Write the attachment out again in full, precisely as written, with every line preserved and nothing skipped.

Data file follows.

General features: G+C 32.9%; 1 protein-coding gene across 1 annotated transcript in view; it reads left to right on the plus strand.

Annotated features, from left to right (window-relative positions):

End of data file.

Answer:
General features: G+C 32.9%; 1 protein-coding gene across 1 annotated transcript in view; it reads left to right on the plus strand.

Annotated features, from left to right (window-relative positions):